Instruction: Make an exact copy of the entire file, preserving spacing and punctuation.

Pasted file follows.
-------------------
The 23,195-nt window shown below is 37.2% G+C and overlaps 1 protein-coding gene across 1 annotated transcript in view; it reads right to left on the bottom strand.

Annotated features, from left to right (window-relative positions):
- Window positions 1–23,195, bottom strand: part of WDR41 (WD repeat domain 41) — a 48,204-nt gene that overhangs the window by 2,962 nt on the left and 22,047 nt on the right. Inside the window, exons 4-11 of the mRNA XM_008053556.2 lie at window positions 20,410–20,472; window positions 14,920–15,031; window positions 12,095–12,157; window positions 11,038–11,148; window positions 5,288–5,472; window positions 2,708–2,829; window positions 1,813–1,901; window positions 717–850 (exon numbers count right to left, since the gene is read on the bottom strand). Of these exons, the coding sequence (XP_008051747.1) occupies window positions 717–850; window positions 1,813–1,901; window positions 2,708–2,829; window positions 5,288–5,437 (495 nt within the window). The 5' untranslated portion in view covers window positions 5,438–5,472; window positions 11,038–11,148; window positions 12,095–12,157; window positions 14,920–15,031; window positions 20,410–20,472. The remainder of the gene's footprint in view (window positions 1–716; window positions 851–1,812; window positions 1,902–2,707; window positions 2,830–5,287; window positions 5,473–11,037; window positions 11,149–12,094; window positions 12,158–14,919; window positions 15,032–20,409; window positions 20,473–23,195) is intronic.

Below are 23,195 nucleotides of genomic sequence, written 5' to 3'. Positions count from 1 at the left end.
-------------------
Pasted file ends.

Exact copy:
The 23,195-nt window shown below is 37.2% G+C and overlaps 1 protein-coding gene across 1 annotated transcript in view; it reads right to left on the bottom strand.

Annotated features, from left to right (window-relative positions):
- Window positions 1–23,195, bottom strand: part of WDR41 (WD repeat domain 41) — a 48,204-nt gene that overhangs the window by 2,962 nt on the left and 22,047 nt on the right. Inside the window, exons 4-11 of the mRNA XM_008053556.2 lie at window positions 20,410–20,472; window positions 14,920–15,031; window positions 12,095–12,157; window positions 11,038–11,148; window positions 5,288–5,472; window positions 2,708–2,829; window positions 1,813–1,901; window positions 717–850 (exon numbers count right to left, since the gene is read on the bottom strand). Of these exons, the coding sequence (XP_008051747.1) occupies window positions 717–850; window positions 1,813–1,901; window positions 2,708–2,829; window positions 5,288–5,437 (495 nt within the window). The 5' untranslated portion in view covers window positions 5,438–5,472; window positions 11,038–11,148; window positions 12,095–12,157; window positions 14,920–15,031; window positions 20,410–20,472. The remainder of the gene's footprint in view (window positions 1–716; window positions 851–1,812; window positions 1,902–2,707; window positions 2,830–5,287; window positions 5,473–11,037; window positions 11,149–12,094; window positions 12,158–14,919; window positions 15,032–20,409; window positions 20,473–23,195) is intronic.

Below are 23,195 nucleotides of genomic sequence, written 5' to 3'. Positions count from 1 at the left end.